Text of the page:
The early stages of opioid addiction is the most crucial. If you are taking prescription opioids or you’ve been using them recreationally, you may be concerned about the possibility of becoming fully addicted or dependent. It is well-known that these drugs present a high risk of addiction, so much so that an opioid crisis has developed in the United States. Statistics from the National Institute on Drug Abuse in 2017 showed that in excess of 2 million Americans misuse opioids. On average, more than 90 die as a result of an opioid overdose every day.

Early stages of opioid addiction

Sometimes, opioids are the only thing that bring relief from pain. However, in early stages of opioid addiction individuals can quickly develop tolerance to these drugs, meaning they need higher doses to get the effects they desire. This can go on to become dependency and addiction. Fortunately, opioid addiction can be effectively treated. However, you need to be able to identify the signs of addiction, and the earlier you can do so, the better the chance of recovery. You should also contact our Asheville rehabilitation experts as they are trained to notice these signs as well.

Risk Factors for Opioid Addiction

Some individuals have a higher risk of becoming addicted to opioids. Some of the risk factors include:

  • Personal or family history of substance use
  • Financial problems
  • Depression, anxiety and other mental health issues
  • History of crime or legal problems

The presence of one or more of these traits doesn’t automatically mean that a person will develop an addiction. It simply means the individual is at greater than someone who doesn’t share these characteristics.

The Early Stages of Opioid Addiction

Recognizing the signs of early opioid addiction is crucial for timely intervention and effective treatment. The subtle initial indicators can often be overlooked or mistaken for other issues, but understanding these signs can help identify the problem before it escalates. Here are ten key signs that may suggest someone is developing an addiction to opioids:

  • Increasing dosage without medical guidance
  • Frequent requests for prescription refills
  • “Doctor shopping” to obtain multiple prescriptions
  • Unexplained mood swings or irritability
  • Withdrawal from social activities or hobbies
  • Neglecting personal hygiene and appearance
  • Sudden financial problems or unexplained spending
  • Secretive or deceitful behavior
  • Physical symptoms such as drowsiness, confusion, or slurred speech
  • Noticeable changes in sleep patterns, either insomnia or excessive sleeping


People who use opioids recreationally may try heroin or fentanyl for the first time while relaxing with friends. They may just want to see what all the fuss is about. Meanwhile, people who have been prescribed opioids by their doctor may use them in a way that was not recommended. For example, they may start taking larger doses or taking the prescribed dose more frequently than they should.

Using Regularly

Sometimes, people begin misusing opioids in specific circumstances such as when they feel anxious or stressed. Some addicts may develop a pattern that’s based on time so they may only use opioids during the weekend. In any case, one of the early signs of addiction is the regular use of opioids in a way that’s not prescribed.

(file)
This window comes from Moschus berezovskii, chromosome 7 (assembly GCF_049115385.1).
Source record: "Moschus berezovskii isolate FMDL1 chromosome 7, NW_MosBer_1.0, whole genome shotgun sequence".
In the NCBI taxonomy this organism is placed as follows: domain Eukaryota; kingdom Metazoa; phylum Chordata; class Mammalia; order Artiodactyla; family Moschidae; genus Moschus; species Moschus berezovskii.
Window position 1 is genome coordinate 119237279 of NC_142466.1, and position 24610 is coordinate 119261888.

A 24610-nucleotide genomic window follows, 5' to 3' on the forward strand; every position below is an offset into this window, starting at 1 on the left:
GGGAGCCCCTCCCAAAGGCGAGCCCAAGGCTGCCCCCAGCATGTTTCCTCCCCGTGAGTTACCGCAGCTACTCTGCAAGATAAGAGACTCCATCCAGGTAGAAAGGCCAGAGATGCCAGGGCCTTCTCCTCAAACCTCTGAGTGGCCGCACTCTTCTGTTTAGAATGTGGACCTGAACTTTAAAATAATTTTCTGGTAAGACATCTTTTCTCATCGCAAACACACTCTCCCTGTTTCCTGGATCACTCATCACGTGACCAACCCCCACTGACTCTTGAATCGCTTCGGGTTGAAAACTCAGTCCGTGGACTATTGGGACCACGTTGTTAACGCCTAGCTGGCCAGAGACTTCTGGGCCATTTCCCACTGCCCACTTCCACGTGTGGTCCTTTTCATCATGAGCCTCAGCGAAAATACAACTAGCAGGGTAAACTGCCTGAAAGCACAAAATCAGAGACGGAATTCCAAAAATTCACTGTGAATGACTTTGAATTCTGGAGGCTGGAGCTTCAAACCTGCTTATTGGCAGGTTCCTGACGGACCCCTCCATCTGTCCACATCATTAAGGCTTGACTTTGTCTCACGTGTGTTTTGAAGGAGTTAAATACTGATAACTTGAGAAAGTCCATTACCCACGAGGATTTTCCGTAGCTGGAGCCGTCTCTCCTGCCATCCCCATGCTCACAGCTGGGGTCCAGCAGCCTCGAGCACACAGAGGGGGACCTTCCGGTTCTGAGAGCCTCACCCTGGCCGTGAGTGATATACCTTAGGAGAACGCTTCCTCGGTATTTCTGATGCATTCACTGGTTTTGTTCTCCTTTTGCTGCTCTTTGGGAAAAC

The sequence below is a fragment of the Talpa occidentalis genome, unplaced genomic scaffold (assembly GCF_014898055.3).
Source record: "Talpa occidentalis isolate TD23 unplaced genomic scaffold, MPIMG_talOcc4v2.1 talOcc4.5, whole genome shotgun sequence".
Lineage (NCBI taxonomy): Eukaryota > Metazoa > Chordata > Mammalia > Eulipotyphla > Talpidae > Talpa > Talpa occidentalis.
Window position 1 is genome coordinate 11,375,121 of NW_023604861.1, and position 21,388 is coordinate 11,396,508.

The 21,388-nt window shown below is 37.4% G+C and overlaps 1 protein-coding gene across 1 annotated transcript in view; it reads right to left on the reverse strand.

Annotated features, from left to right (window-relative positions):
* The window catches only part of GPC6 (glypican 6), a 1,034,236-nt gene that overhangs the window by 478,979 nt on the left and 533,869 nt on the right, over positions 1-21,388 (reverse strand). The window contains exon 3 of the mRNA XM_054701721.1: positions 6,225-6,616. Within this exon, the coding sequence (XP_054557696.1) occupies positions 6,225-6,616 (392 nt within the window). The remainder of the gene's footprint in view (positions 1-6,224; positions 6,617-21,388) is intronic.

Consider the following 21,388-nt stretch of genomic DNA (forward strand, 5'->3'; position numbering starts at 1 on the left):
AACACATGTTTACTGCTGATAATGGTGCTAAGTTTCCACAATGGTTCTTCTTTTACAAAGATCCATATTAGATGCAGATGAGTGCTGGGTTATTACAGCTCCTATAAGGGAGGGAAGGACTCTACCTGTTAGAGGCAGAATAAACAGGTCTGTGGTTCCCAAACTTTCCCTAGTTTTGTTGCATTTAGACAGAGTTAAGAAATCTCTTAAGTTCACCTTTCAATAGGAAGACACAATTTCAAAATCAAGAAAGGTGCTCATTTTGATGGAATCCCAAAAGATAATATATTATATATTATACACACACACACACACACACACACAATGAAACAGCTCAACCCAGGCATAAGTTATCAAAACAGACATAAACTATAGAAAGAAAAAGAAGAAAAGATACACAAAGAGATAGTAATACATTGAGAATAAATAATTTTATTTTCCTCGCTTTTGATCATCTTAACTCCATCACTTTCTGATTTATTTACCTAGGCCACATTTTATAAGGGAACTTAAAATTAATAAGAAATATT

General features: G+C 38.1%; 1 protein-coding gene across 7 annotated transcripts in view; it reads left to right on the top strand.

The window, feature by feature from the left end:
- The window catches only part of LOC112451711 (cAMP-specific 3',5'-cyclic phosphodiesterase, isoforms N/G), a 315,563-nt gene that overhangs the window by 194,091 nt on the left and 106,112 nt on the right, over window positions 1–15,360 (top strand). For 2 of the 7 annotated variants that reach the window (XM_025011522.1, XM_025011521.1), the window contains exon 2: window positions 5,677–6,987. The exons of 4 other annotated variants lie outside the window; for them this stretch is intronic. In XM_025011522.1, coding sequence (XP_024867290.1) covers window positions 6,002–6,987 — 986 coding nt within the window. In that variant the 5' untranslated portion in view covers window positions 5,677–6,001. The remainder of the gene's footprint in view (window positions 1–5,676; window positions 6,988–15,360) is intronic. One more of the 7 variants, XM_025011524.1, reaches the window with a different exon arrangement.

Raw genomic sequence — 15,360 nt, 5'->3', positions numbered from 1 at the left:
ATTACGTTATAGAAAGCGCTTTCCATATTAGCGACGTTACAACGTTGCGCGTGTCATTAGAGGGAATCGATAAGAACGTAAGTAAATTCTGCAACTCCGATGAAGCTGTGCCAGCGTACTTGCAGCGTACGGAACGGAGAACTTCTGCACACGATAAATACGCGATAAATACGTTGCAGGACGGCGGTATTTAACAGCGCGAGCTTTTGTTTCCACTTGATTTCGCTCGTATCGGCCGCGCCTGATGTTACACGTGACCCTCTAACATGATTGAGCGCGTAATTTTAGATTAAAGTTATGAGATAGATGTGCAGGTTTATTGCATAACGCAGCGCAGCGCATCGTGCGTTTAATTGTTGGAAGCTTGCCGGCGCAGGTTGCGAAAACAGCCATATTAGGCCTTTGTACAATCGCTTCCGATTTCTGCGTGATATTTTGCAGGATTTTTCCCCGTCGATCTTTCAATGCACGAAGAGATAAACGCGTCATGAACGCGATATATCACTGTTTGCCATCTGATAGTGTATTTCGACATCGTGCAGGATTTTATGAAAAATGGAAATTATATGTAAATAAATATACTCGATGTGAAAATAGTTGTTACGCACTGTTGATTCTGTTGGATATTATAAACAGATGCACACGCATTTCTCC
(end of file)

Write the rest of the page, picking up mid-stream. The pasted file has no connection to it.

Experiencing Problems Because of Opioid Use

When addiction begins to take root, it starts to have a negative impact on the addict’s life. They may develop legal, professional, personal, and medical issues as a result of opioid misuse. Other people may notice changes in their personality and behavior.

Becoming Dependent on Opioids

When an individual is dependent on opioids, they will continue to use them despite the negative consequences. To get the same effects as before, they will need to take higher and higher doses. They may also experience withdrawal symptoms when they stop using it.

Becoming Addicted

A person who is addicted to opioids can’t stop using them even if they want to. Drugs and drug use become central to their lives and they may begin to neglect their responsibilities. Their health is likely to deteriorate, and they may find it increasingly difficult to function in everyday life.

Avoiding Opioid Addiction

The best way to avoid opioid addiction is to not use opioids. If you’re dealing with chronic pain, ask your healthcare provider if there are any alternatives you can explore. If not, work closely with them to ensure you’re taking your medication safely and contact them if you become concerned. Opioid withdrawal symptoms include:

  • Drug cravings
  • Anxiety
  • Abdominal pain
  • Insomnia
  • Diarrhea
  • Vomiting
  • Shaking
  • Feeling cold

These symptoms usually last for three to five days but some people experience them for up to ten days. Opioid withdrawal isn’t just uncomfortable. It can be painful and dangerous. That’s why it’s not recommended that addicts quit cold turkey. This can actually lead to stronger cravings. It’s much safer to go through a medically supervised detox that includes medication, counseling, and ongoing support.

Get Help If You Believe You Have an Opioid Addiction

If you think your opioid use has become problematic, you can get professional help at Asheville Recovery Center. We offer a wide range of treatment options that can be customized to your needs. We’re here to give you the tools to live a healthier life and there’s no need to fear judgment. Call us today to schedule a consultation or ask questions about the services we offer.

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